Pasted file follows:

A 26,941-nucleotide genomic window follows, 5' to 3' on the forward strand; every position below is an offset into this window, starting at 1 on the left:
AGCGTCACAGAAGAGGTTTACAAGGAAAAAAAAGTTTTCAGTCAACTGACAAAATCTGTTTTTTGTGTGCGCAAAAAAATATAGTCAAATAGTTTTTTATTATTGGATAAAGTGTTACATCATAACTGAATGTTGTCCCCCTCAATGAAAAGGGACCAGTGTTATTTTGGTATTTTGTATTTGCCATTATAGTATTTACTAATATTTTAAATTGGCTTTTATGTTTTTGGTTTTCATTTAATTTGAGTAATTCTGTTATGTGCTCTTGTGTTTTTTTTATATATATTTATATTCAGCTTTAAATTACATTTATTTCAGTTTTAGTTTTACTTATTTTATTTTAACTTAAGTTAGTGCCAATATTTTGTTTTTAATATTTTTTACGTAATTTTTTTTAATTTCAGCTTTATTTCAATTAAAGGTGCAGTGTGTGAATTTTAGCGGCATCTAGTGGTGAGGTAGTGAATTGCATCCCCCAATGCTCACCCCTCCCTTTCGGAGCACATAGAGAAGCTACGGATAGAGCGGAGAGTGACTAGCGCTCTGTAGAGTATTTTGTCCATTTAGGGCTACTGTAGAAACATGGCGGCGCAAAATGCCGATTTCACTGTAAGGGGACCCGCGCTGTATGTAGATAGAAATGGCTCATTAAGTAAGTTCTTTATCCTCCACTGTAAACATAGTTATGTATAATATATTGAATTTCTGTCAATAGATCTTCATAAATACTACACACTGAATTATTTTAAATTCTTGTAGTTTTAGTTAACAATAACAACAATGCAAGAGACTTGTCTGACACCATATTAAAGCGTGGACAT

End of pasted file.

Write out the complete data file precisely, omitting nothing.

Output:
A 26,941-nucleotide genomic window follows, 5' to 3' on the forward strand; every position below is an offset into this window, starting at 1 on the left:
AGCGTCACAGAAGAGGTTTACAAGGAAAAAAAAGTTTTCAGTCAACTGACAAAATCTGTTTTTTGTGTGCGCAAAAAAATATAGTCAAATAGTTTTTTATTATTGGATAAAGTGTTACATCATAACTGAATGTTGTCCCCCTCAATGAAAAGGGACCAGTGTTATTTTGGTATTTTGTATTTGCCATTATAGTATTTACTAATATTTTAAATTGGCTTTTATGTTTTTGGTTTTCATTTAATTTGAGTAATTCTGTTATGTGCTCTTGTGTTTTTTTTATATATATTTATATTCAGCTTTAAATTACATTTATTTCAGTTTTAGTTTTACTTATTTTATTTTAACTTAAGTTAGTGCCAATATTTTGTTTTTAATATTTTTTACGTAATTTTTTTTAATTTCAGCTTTATTTCAATTAAAGGTGCAGTGTGTGAATTTTAGCGGCATCTAGTGGTGAGGTAGTGAATTGCATCCCCCAATGCTCACCCCTCCCTTTCGGAGCACATAGAGAAGCTACGGATAGAGCGGAGAGTGACTAGCGCTCTGTAGAGTATTTTGTCCATTTAGGGCTACTGTAGAAACATGGCGGCGCAAAATGCCGATTTCACTGTAAGGGGACCCGCGCTGTATGTAGATAGAAATGGCTCATTAAGTAAGTTCTTTATCCTCCACTGTAAACATAGTTATGTATAATATATTGAATTTCTGTCAATAGATCTTCATAAATACTACACACTGAATTATTTTAAATTCTTGTAGTTTTAGTTAACAATAACAACAATGCAAGAGACTTGTCTGACACCATATTAAAGCGTGGACAT